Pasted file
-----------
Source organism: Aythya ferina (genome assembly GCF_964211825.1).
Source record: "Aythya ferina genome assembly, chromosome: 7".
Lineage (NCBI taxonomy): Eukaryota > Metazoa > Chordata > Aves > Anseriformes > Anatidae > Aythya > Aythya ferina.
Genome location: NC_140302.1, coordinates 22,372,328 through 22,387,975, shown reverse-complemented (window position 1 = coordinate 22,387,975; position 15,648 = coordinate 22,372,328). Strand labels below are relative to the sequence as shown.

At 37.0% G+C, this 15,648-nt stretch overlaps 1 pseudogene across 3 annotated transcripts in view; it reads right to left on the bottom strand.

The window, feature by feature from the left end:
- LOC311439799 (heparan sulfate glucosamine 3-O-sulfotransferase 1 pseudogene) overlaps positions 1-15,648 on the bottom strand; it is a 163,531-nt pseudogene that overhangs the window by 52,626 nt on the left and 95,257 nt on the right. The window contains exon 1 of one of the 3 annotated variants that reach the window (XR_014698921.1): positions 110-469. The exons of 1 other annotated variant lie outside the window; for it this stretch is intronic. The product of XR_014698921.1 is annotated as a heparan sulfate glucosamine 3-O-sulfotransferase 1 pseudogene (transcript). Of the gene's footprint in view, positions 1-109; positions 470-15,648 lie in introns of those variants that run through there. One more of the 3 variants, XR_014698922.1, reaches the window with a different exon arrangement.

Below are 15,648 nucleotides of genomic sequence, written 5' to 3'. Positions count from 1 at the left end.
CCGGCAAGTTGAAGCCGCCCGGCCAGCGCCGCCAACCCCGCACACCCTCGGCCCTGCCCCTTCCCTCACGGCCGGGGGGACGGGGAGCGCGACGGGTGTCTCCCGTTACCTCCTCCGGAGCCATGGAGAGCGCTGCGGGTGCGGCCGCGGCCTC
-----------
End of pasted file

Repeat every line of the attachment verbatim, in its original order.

Source organism: Aythya ferina (genome assembly GCF_964211825.1).
Source record: "Aythya ferina genome assembly, chromosome: 7".
Lineage (NCBI taxonomy): Eukaryota > Metazoa > Chordata > Aves > Anseriformes > Anatidae > Aythya > Aythya ferina.
Genome location: NC_140302.1, coordinates 22,372,328 through 22,387,975, shown reverse-complemented (window position 1 = coordinate 22,387,975; position 15,648 = coordinate 22,372,328). Strand labels below are relative to the sequence as shown.

At 37.0% G+C, this 15,648-nt stretch overlaps 1 pseudogene across 3 annotated transcripts in view; it reads right to left on the bottom strand.

The window, feature by feature from the left end:
- LOC311439799 (heparan sulfate glucosamine 3-O-sulfotransferase 1 pseudogene) overlaps positions 1-15,648 on the bottom strand; it is a 163,531-nt pseudogene that overhangs the window by 52,626 nt on the left and 95,257 nt on the right. The window contains exon 1 of one of the 3 annotated variants that reach the window (XR_014698921.1): positions 110-469. The exons of 1 other annotated variant lie outside the window; for it this stretch is intronic. The product of XR_014698921.1 is annotated as a heparan sulfate glucosamine 3-O-sulfotransferase 1 pseudogene (transcript). Of the gene's footprint in view, positions 1-109; positions 470-15,648 lie in introns of those variants that run through there. One more of the 3 variants, XR_014698922.1, reaches the window with a different exon arrangement.

Below are 15,648 nucleotides of genomic sequence, written 5' to 3'. Positions count from 1 at the left end.
CCGGCAAGTTGAAGCCGCCCGGCCAGCGCCGCCAACCCCGCACACCCTCGGCCCTGCCCCTTCCCTCACGGCCGGGGGGACGGGGAGCGCGACGGGTGTCTCCCGTTACCTCCTCCGGAGCCATGGAGAGCGCTGCGGGTGCGGCCGCGGCCTC